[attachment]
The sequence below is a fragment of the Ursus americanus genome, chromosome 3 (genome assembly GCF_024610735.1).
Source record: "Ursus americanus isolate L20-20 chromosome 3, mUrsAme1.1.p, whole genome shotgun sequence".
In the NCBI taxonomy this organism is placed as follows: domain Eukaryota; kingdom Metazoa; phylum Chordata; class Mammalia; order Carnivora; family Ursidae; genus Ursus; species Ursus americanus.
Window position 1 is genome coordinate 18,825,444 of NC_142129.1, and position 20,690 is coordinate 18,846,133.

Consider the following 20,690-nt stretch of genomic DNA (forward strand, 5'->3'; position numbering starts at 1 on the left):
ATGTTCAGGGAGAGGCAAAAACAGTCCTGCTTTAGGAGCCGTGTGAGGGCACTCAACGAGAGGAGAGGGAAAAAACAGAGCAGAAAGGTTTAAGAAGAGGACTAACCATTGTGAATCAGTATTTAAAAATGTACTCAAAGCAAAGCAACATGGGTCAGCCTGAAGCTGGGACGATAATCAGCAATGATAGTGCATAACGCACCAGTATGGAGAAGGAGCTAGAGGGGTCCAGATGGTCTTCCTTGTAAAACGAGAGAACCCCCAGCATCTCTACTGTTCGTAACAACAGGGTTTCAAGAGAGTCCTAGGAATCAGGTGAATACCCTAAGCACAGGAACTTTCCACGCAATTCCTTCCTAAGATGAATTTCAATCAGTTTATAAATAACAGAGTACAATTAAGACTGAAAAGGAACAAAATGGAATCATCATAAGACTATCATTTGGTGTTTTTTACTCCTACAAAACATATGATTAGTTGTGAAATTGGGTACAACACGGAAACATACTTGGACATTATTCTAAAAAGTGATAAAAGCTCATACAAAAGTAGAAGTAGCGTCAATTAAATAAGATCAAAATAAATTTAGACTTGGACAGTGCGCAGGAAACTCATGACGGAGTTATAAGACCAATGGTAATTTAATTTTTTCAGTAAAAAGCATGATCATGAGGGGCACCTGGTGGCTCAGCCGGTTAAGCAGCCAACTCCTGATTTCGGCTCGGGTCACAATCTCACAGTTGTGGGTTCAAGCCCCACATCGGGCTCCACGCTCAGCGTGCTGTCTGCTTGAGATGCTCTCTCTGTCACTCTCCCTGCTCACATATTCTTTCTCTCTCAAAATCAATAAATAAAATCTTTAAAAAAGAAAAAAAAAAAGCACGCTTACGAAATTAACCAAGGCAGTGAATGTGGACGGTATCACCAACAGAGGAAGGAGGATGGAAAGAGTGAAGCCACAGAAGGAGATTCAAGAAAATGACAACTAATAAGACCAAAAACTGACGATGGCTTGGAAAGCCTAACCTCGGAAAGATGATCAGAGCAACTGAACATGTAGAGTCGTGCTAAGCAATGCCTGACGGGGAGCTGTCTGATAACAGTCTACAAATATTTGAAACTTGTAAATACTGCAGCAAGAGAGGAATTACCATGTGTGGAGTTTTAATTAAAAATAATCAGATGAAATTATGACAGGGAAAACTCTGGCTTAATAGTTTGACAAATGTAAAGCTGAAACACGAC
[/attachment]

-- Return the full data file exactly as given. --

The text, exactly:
The sequence below is a fragment of the Ursus americanus genome, chromosome 3 (genome assembly GCF_024610735.1).
Source record: "Ursus americanus isolate L20-20 chromosome 3, mUrsAme1.1.p, whole genome shotgun sequence".
In the NCBI taxonomy this organism is placed as follows: domain Eukaryota; kingdom Metazoa; phylum Chordata; class Mammalia; order Carnivora; family Ursidae; genus Ursus; species Ursus americanus.
Window position 1 is genome coordinate 18,825,444 of NC_142129.1, and position 20,690 is coordinate 18,846,133.

Consider the following 20,690-nt stretch of genomic DNA (forward strand, 5'->3'; position numbering starts at 1 on the left):
ATGTTCAGGGAGAGGCAAAAACAGTCCTGCTTTAGGAGCCGTGTGAGGGCACTCAACGAGAGGAGAGGGAAAAAACAGAGCAGAAAGGTTTAAGAAGAGGACTAACCATTGTGAATCAGTATTTAAAAATGTACTCAAAGCAAAGCAACATGGGTCAGCCTGAAGCTGGGACGATAATCAGCAATGATAGTGCATAACGCACCAGTATGGAGAAGGAGCTAGAGGGGTCCAGATGGTCTTCCTTGTAAAACGAGAGAACCCCCAGCATCTCTACTGTTCGTAACAACAGGGTTTCAAGAGAGTCCTAGGAATCAGGTGAATACCCTAAGCACAGGAACTTTCCACGCAATTCCTTCCTAAGATGAATTTCAATCAGTTTATAAATAACAGAGTACAATTAAGACTGAAAAGGAACAAAATGGAATCATCATAAGACTATCATTTGGTGTTTTTTACTCCTACAAAACATATGATTAGTTGTGAAATTGGGTACAACACGGAAACATACTTGGACATTATTCTAAAAAGTGATAAAAGCTCATACAAAAGTAGAAGTAGCGTCAATTAAATAAGATCAAAATAAATTTAGACTTGGACAGTGCGCAGGAAACTCATGACGGAGTTATAAGACCAATGGTAATTTAATTTTTTCAGTAAAAAGCATGATCATGAGGGGCACCTGGTGGCTCAGCCGGTTAAGCAGCCAACTCCTGATTTCGGCTCGGGTCACAATCTCACAGTTGTGGGTTCAAGCCCCACATCGGGCTCCACGCTCAGCGTGCTGTCTGCTTGAGATGCTCTCTCTGTCACTCTCCCTGCTCACATATTCTTTCTCTCTCAAAATCAATAAATAAAATCTTTAAAAAAGAAAAAAAAAAAGCACGCTTACGAAATTAACCAAGGCAGTGAATGTGGACGGTATCACCAACAGAGGAAGGAGGATGGAAAGAGTGAAGCCACAGAAGGAGATTCAAGAAAATGACAACTAATAAGACCAAAAACTGACGATGGCTTGGAAAGCCTAACCTCGGAAAGATGATCAGAGCAACTGAACATGTAGAGTCGTGCTAAGCAATGCCTGACGGGGAGCTGTCTGATAACAGTCTACAAATATTTGAAACTTGTAAATACTGCAGCAAGAGAGGAATTACCATGTGTGGAGTTTTAATTAAAAATAATCAGATGAAATTATGACAGGGAAAACTCTGGCTTAATAGTTTGACAAATGTAAAGCTGAAACACGAC